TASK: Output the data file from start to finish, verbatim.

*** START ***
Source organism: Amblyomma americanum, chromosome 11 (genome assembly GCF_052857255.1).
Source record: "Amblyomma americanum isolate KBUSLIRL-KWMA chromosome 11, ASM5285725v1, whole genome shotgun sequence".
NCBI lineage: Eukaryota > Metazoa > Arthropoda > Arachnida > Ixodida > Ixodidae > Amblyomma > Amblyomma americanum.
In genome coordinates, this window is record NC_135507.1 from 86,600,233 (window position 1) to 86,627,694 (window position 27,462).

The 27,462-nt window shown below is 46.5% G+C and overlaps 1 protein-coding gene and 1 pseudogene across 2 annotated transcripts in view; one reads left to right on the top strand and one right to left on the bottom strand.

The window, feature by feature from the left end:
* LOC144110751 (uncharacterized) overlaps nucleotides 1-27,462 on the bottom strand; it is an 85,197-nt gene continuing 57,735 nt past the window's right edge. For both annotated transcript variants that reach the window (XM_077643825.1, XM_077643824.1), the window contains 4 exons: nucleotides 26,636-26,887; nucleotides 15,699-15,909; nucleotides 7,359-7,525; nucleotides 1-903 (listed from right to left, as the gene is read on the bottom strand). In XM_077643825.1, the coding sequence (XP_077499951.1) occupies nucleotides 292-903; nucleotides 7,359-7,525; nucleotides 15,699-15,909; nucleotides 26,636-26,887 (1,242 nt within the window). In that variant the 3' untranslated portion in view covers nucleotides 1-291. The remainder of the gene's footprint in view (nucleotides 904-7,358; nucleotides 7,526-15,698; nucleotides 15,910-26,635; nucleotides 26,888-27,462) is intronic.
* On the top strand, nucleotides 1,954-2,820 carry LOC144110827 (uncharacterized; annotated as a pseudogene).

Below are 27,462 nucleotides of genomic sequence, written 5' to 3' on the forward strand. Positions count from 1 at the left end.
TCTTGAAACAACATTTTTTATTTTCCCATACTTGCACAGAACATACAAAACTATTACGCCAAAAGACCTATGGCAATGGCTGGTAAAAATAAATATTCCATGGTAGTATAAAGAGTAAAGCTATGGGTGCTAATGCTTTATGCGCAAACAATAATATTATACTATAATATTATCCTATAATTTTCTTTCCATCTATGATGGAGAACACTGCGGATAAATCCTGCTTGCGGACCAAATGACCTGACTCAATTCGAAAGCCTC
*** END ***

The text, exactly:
Source organism: Amblyomma americanum, chromosome 11 (genome assembly GCF_052857255.1).
Source record: "Amblyomma americanum isolate KBUSLIRL-KWMA chromosome 11, ASM5285725v1, whole genome shotgun sequence".
NCBI lineage: Eukaryota > Metazoa > Arthropoda > Arachnida > Ixodida > Ixodidae > Amblyomma > Amblyomma americanum.
In genome coordinates, this window is record NC_135507.1 from 86,600,233 (window position 1) to 86,627,694 (window position 27,462).

The 27,462-nt window shown below is 46.5% G+C and overlaps 1 protein-coding gene and 1 pseudogene across 2 annotated transcripts in view; one reads left to right on the top strand and one right to left on the bottom strand.

The window, feature by feature from the left end:
* LOC144110751 (uncharacterized) overlaps nucleotides 1-27,462 on the bottom strand; it is an 85,197-nt gene continuing 57,735 nt past the window's right edge. For both annotated transcript variants that reach the window (XM_077643825.1, XM_077643824.1), the window contains 4 exons: nucleotides 26,636-26,887; nucleotides 15,699-15,909; nucleotides 7,359-7,525; nucleotides 1-903 (listed from right to left, as the gene is read on the bottom strand). In XM_077643825.1, the coding sequence (XP_077499951.1) occupies nucleotides 292-903; nucleotides 7,359-7,525; nucleotides 15,699-15,909; nucleotides 26,636-26,887 (1,242 nt within the window). In that variant the 3' untranslated portion in view covers nucleotides 1-291. The remainder of the gene's footprint in view (nucleotides 904-7,358; nucleotides 7,526-15,698; nucleotides 15,910-26,635; nucleotides 26,888-27,462) is intronic.
* On the top strand, nucleotides 1,954-2,820 carry LOC144110827 (uncharacterized; annotated as a pseudogene).

Below are 27,462 nucleotides of genomic sequence, written 5' to 3' on the forward strand. Positions count from 1 at the left end.
TCTTGAAACAACATTTTTTATTTTCCCATACTTGCACAGAACATACAAAACTATTACGCCAAAAGACCTATGGCAATGGCTGGTAAAAATAAATATTCCATGGTAGTATAAAGAGTAAAGCTATGGGTGCTAATGCTTTATGCGCAAACAATAATATTATACTATAATATTATCCTATAATTTTCTTTCCATCTATGATGGAGAACACTGCGGATAAATCCTGCTTGCGGACCAAATGACCTGACTCAATTCGAAAGCCTC